The NSA Collects All Phone Calls in the Bahamas

It also does the same in an unnamed country whose name wasn't disclosed due to security reasons

Add one more country to the ever-growing list of nations where the NSA collects every phone call dialed or received – Bahamas. Since this is such a popular tourist destination, it means that it’s not just locals that are getting spied on, but anyone who chooses this place to rest.

According to The Intercept, which quotes leaked materials from Edward Snowden, the American spy agency takes part in a massive dragnet surveillance stunt in the Caribbean island-country.

The report indicates that the surveillance is actually part of a top-secret system that was given the code name SOMALGET. This was obviously implemented without the knowledge or consent of the Bahamian government.

SOMALGET is part of a broader NSA program dubbed MYSTIC which is used to monitor the telecommunications systems in the Bahamas and several other countries, including Mexico, the Philippines, and Kenya. There is one more name on the list, but The Intercept has refused to disclose it because there are concerns that doing so could lead to increased violence. The full phone conversation recordings, however, only affect the Bahamas and the unnamed country.

The difference between the two is that MYSTIC collects phone call metadata, while SOMALGET vacuums up and stores actual conversation content, which is, for obvious reasons, far worse. The files leaked by Snowden indicate that the Mystic program is used in several countries and it affects some quarter billion people in total and it wants to take it to more areas.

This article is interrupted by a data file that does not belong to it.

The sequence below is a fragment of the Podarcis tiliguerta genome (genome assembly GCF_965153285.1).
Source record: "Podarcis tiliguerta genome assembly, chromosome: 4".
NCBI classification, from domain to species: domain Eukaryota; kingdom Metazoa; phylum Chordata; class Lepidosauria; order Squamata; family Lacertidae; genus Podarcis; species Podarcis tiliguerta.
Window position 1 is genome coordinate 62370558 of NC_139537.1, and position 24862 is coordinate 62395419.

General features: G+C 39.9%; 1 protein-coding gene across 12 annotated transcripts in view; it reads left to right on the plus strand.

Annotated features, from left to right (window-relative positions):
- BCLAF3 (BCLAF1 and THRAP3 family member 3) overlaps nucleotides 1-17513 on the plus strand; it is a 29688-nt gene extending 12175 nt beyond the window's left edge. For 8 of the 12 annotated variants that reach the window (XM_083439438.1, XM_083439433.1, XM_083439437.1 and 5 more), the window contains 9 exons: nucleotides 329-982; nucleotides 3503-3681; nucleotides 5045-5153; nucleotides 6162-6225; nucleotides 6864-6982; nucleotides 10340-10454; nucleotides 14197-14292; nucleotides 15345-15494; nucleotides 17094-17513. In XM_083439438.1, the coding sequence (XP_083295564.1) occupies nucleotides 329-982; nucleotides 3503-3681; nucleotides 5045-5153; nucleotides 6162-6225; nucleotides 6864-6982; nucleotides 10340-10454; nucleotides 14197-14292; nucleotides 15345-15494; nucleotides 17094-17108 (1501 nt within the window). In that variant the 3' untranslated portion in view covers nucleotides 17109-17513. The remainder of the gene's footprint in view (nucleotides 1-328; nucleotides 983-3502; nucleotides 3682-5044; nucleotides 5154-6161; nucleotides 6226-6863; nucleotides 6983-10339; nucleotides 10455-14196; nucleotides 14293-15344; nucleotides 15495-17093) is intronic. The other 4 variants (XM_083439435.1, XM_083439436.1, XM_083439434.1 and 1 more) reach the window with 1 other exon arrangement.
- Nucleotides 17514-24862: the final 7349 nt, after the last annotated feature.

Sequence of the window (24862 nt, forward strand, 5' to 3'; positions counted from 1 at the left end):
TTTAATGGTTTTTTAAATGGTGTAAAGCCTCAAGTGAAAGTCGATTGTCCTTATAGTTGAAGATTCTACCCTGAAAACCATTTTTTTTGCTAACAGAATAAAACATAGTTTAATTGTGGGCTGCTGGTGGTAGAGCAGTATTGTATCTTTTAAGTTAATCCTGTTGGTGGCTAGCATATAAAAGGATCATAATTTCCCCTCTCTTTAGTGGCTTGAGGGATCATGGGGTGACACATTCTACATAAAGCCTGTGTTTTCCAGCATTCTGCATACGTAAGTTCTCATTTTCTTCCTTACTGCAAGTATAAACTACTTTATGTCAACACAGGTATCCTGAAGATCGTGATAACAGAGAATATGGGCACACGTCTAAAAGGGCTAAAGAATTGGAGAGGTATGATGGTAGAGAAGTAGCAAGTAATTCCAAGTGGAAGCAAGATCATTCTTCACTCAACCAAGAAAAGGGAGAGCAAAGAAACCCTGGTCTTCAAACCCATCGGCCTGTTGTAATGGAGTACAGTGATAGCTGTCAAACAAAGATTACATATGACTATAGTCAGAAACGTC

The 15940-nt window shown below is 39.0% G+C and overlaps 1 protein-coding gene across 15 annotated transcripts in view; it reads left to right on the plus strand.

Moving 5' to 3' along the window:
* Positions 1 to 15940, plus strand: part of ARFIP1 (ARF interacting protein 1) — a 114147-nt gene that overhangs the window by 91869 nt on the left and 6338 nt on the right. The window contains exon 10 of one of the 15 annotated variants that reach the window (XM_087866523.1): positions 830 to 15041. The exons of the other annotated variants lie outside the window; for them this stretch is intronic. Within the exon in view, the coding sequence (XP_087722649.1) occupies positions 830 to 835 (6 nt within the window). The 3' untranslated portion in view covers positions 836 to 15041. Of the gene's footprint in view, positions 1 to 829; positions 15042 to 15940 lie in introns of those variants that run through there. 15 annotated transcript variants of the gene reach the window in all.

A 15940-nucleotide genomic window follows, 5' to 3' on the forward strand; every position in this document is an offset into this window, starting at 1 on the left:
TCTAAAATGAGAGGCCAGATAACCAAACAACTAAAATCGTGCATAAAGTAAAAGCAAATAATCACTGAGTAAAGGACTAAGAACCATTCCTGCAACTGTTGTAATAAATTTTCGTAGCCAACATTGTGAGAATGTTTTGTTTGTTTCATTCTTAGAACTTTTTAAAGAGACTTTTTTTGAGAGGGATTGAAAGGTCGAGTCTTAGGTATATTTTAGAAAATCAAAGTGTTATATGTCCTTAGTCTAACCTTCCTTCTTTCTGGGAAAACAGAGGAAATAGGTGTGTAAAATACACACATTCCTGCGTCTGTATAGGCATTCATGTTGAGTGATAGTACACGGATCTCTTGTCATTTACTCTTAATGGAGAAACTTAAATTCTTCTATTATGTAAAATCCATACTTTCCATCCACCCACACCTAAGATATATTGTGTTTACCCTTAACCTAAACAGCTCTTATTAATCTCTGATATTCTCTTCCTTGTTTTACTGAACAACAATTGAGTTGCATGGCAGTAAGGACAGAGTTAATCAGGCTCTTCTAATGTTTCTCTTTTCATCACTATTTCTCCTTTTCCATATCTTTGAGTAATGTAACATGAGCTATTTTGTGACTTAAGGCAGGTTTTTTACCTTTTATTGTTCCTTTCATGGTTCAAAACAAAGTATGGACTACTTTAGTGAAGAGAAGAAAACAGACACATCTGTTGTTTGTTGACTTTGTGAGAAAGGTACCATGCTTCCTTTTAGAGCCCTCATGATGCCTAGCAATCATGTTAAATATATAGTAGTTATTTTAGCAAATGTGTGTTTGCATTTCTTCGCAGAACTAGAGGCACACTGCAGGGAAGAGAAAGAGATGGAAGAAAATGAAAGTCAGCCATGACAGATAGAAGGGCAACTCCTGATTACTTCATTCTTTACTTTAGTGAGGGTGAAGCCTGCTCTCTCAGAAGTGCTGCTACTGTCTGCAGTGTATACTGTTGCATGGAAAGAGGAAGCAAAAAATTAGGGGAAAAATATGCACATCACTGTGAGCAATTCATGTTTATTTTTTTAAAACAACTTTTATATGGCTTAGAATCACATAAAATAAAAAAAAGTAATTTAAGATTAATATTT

The NSA worked together with the US Drug Enforcement Administration to create a backdoor into the Bahamian cellphone network, which now allows the agency to record and store “full-take audio” of all calls made to, from and within the country. The information is stored for up to a month.

To understand the extent of the agency’s surveillance efforts and reach in the Bahamas, The Intercept mentions that the files indicate that some 100 million call events are being recorded each day.

This happens even though there’s virtually no threat facing Americans from domestic terrorism, war, or civil unrest in the Bahamas, as one crime and safety report from the State Department indicates.

This means that the most likely target of the NSA is not the population of the Bahamas, but rather the tourists making their way through the country. Even so, there are millions and millions of innocent people who have not been accused of any wrongdoing that are being spied on. There are also some 5 million American citizens that visit the country each year.

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